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The risk of captive carnivores

The Endangered Wildlife Trust (EWT) is growing increasingly concerned about the proliferation of captive facilities holding a range of carnivores in South Africa for the sole purpose of tourism and financial gain. We urge the public to consider a few facts when visiting any of a number of these facilities that hold lions, cheetah, leopards, wild dogs, hyena and even some exotic (non-native to South Africa) species such as tigers and panthers.

Captive Lions

© Mike Cadman

No captive carnivore facility is breeding carnivores for release into the wild, despite what they may claim. Captive carnivores do not contribute to the conservation of free roaming populations; they are not releasable and they do not form part of any registered conservation or management plan for any carnivore in Africa.

In many carnivore facilities, petting and bottle feeding of cubs is offered, for a fee. These cubs are often taken away from their mothers to stimulate faster reproduction and provide a constant supply of petting carnivores. Visitors pay to pet the animal and have their photograph taken with it, as well as with their slightly older tame carnivore siblings.

These carnivores become human imprinted, they do not grow up in a natural social group, and this makes it impossible to release them into a natural habitat for the long-term. This, coupled with the disease risk posed by captive bred animals, as well as their potentially dubious genetic lineage renders them a risk for release to not only themselves, but to other free roaming carnivores.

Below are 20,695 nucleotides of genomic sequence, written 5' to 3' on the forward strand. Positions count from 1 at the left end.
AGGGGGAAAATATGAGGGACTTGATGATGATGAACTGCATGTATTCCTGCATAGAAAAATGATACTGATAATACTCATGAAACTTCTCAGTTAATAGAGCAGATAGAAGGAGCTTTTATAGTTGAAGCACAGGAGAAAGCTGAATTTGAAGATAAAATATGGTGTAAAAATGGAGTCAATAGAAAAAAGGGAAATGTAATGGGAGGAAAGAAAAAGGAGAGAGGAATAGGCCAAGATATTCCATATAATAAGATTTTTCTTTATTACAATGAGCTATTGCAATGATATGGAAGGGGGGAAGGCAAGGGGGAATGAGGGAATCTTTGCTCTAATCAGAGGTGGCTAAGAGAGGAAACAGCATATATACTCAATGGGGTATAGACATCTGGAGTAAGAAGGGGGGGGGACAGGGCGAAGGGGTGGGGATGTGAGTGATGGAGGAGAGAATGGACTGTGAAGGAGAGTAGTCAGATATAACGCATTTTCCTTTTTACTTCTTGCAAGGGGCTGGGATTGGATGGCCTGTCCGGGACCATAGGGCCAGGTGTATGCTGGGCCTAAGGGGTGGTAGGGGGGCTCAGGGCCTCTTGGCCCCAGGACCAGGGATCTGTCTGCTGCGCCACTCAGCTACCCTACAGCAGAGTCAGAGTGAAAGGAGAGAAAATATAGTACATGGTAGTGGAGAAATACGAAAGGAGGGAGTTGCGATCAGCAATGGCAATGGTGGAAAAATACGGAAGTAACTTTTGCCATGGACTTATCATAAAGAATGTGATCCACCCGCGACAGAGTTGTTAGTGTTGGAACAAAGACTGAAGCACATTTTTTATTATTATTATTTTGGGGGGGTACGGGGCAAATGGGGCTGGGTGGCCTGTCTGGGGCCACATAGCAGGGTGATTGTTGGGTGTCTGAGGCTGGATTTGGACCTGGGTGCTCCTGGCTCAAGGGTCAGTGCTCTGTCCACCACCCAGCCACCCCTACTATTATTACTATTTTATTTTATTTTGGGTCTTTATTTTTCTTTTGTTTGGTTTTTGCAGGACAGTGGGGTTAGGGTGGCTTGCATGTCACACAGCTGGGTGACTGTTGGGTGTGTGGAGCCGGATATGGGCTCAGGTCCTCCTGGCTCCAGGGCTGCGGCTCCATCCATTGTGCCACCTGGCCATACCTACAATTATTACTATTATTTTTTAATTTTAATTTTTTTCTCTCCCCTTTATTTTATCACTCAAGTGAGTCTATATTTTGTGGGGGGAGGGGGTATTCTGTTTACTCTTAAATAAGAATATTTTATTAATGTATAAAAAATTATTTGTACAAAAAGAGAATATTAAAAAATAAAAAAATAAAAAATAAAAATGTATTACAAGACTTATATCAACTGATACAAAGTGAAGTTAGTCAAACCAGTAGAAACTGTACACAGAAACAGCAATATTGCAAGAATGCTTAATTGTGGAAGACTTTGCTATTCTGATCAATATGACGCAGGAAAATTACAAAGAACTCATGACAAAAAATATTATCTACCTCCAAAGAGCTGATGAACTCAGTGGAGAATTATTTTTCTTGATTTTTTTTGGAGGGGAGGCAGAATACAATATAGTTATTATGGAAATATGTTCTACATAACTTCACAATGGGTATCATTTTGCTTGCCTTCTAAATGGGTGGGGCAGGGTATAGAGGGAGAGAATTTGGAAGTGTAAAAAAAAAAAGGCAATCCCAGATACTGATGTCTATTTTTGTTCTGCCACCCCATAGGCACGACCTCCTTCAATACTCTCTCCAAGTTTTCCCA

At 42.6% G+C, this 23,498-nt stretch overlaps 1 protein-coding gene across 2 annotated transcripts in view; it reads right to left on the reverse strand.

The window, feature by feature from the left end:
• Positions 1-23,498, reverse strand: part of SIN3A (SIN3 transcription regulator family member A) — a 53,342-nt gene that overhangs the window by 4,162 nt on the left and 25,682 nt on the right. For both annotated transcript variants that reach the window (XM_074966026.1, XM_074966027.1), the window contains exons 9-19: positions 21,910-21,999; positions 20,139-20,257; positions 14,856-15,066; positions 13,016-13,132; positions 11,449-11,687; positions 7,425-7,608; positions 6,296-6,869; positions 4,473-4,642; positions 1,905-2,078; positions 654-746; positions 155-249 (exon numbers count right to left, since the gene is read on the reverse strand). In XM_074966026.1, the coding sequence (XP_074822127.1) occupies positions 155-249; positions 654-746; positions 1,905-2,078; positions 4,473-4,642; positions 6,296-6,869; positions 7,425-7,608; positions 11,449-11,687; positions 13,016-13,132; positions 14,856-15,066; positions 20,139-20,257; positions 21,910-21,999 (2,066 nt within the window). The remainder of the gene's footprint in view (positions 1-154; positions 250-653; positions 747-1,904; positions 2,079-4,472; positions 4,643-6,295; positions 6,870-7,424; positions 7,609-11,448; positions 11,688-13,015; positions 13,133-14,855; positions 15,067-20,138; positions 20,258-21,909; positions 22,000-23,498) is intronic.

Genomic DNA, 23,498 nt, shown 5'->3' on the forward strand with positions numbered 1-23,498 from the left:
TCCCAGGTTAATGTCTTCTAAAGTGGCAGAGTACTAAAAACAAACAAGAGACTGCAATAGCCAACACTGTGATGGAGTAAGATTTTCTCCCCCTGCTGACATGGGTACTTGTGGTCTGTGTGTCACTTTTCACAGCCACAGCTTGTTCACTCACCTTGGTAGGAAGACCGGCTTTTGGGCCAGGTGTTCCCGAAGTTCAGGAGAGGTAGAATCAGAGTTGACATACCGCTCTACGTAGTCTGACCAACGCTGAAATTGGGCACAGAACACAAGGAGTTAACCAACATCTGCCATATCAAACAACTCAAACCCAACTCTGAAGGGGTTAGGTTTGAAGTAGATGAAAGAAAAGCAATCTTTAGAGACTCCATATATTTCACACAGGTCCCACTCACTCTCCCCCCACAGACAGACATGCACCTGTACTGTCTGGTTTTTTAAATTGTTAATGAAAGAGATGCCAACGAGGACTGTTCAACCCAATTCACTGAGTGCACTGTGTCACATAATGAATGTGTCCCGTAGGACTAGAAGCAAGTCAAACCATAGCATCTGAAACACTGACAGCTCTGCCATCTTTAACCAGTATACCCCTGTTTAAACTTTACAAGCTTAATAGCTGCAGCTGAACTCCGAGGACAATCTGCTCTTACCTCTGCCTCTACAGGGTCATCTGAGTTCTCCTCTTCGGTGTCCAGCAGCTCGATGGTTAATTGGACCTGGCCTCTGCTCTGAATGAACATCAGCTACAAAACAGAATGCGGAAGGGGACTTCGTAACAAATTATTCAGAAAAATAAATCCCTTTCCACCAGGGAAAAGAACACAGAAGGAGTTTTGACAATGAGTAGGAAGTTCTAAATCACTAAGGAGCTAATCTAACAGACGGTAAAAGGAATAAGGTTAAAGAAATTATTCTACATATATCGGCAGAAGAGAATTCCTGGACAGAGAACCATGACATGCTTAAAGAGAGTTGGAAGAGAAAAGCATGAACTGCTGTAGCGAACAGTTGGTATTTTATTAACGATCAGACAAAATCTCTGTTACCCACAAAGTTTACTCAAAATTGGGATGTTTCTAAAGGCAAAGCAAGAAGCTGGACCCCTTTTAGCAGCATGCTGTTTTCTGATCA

Captive Lions

© Mike Cadman

Frequently the situation of a ‘paying volunteer’ is exploited for further financial gain, with volunteers being told that the carnivore mothers are not able to care for their offspring and that once they are old enough, hand-raised carnivores will be returned to the wild.

“There are approximately 6,000 captive lions in South Africa bred for a variety of economic purposes”, as opposed to approximately 2,300 free roaming in reserves and parks. [Draft Biodiversity Management Plan (BMP) for Lions, 2015]. In fact the BMP defines captive lions as being “lions [that] are bred exclusively to generate money. Managers actively manipulate all vital rates and demographics.”

Captive Lions

© Mike Cadman

The EWT’s concern relates to the public’s understanding of the role and the purpose of captive carnivores and these facilities in carnivore conservation and we urge the public to better understand the role of these facilities as well as the risk that these animals may pose to the public:

– Captive bred carnivores are always more dangerous than their wild counterparts. They lose their fear of humans and tend to associate humans with food providers. Their social structures are heavily interfered with and their natural cycles are often manipulated. A wild carnivore will usually steer away from humans but a captive bred carnivore may not feel the need for such caution.